Notes of egg custard, lemon leaf, and white peach.
Oolong tea from Taiwan・January 2017・梨山不知春・Unsprayed
The Lishan Winter Sprout is one of our signature teas. In appearance, taste, texture and aroma, we’ve never come across a tea as special as this one. The dry leaves are vibrant green flecked with gold, several shades lighter than the typical Taiwanese oolong. The hand-crafted clusters are loosely rolled, unraveling into clusters of three or four leaves on a stem. The cupped tea is sublime.
There are several names for this tea. The tea maker calls it huang jin cha, or “gold tea.” We prefer the more poetic bu zhi chun, meaning “never know spring.” The unusual name refers to the pre-spring harvest of this tea, after the leaves had matured slowly through the winter months.
In the three years we've offered this tea, the harvest had occurred only after the 2000m tea garden saw snowfall. The low winter temperatures and slow leaf development allowed the plant to gradually accumulate nutrients, and flavor compounds. Winter this year brought low temperatures, but no snowfall. Not surprisingly, the tea produced is different, but uniquely delicious. The combination of near freezing temperature and sunshine enhanced the tea's florality, without sacrificing complexity. This crop has the underlying character of a true winter sprout, but also exhibits the aromatics of a high elevation spring-picked oolong.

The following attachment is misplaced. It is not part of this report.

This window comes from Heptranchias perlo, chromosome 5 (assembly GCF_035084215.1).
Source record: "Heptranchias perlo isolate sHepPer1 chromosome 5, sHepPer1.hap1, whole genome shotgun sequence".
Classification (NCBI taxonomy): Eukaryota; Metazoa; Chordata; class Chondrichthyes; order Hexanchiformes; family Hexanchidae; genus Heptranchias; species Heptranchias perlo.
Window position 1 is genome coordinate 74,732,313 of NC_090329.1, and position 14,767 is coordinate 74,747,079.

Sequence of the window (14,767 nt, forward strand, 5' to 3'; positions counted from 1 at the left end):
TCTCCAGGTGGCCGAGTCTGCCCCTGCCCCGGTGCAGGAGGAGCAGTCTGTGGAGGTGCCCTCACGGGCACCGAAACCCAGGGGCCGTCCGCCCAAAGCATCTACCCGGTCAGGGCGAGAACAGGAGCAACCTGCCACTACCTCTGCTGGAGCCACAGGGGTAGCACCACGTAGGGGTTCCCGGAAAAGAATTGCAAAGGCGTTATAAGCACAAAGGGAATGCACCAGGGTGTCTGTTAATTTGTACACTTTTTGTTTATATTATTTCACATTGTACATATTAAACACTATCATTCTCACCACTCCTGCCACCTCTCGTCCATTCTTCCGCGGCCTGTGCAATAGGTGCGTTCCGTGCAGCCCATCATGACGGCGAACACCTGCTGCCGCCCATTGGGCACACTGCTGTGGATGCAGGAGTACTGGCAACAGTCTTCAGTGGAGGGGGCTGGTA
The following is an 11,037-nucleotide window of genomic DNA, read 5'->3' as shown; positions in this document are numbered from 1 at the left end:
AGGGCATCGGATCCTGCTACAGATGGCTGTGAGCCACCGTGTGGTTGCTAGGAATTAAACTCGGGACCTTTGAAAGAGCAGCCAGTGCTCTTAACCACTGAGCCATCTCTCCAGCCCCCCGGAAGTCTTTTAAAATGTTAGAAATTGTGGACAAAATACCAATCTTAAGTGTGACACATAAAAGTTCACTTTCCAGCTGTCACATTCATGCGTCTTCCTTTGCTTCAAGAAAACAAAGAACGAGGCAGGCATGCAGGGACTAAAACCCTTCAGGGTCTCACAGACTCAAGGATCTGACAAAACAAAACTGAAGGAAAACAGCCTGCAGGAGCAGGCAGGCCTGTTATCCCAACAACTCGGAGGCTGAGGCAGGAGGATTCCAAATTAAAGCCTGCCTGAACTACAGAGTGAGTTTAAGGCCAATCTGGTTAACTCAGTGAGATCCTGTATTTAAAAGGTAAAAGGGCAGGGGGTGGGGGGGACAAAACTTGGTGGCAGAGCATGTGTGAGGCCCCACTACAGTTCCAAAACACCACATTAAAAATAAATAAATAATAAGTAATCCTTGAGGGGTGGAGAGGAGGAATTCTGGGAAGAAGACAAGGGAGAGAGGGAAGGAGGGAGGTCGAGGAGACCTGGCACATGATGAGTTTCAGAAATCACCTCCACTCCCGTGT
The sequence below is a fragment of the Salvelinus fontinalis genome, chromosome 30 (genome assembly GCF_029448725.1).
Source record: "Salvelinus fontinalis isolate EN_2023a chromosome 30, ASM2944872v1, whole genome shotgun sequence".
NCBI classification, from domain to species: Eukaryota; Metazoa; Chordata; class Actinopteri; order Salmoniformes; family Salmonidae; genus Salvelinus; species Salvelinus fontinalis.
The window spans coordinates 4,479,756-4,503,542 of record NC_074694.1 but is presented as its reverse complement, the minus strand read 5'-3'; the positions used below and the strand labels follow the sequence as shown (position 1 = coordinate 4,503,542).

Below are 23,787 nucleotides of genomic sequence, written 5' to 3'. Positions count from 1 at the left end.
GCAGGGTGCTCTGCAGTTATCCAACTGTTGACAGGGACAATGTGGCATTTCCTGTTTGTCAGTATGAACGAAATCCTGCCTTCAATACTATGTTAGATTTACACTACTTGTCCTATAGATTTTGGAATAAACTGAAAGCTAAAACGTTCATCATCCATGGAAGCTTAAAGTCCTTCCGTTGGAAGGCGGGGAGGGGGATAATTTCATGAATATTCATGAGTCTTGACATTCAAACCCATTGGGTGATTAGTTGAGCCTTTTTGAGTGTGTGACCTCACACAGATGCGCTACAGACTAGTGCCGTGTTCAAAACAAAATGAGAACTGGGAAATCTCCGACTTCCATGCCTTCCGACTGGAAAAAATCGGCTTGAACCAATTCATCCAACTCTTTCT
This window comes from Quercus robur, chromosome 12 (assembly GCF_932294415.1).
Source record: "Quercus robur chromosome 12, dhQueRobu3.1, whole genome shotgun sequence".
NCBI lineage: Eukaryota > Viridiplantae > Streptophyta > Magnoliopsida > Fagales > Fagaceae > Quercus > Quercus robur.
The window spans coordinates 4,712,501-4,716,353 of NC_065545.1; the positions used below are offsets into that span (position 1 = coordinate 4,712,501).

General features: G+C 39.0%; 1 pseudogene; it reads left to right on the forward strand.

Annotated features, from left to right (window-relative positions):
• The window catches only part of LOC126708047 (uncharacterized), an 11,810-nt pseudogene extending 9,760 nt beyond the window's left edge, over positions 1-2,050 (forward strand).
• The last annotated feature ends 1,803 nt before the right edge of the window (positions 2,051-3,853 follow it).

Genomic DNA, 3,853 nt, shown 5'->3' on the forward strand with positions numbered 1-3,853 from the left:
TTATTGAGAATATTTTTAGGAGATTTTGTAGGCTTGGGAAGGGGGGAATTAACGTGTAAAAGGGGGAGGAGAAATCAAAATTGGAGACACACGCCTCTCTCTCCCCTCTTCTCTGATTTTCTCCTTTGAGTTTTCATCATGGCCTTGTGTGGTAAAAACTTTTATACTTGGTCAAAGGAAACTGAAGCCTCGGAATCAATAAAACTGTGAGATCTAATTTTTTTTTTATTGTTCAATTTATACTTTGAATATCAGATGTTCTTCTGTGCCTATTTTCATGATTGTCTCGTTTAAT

This tea was hand-picked and withered indoors, followed by a long low temperature oxidation for nearly ten hours before they were gently rolled to bruise the leaves. A shorter oxidation period followed by a final round of bruising, rolling and roasting finished the tea. The final result are gently curved clusters that unfurl gracefully when steeped.
The uniqueness of this tea reveals itself as soon as the tea clusters hit water. The brewed liquor is vibrant, almost neon green, and continues to infuse through multiple rounds. Lishan Winter Sprout has an altogether different character than any Taiwanese oolong we have tried. Its viscosity is beyond compare - the concentration of compounds leaves a noticeable layer of green in each cup. The liquor is rich but bright, with notes of egg custard, fragrance of lemon leaves, and sweetness of white peach.
Brew: 6 grams・150 ml・205° F・1 min
We've found this tea nearly impossible to over extract - producing neither bitterness nor astringency on long steeps. A quick hot steep as defined by our brewing guide yields a bright, sweet character. Longer steeps will develop more viscosity, and a deeper, grain-like character. We suggest the lighter approach to this tea.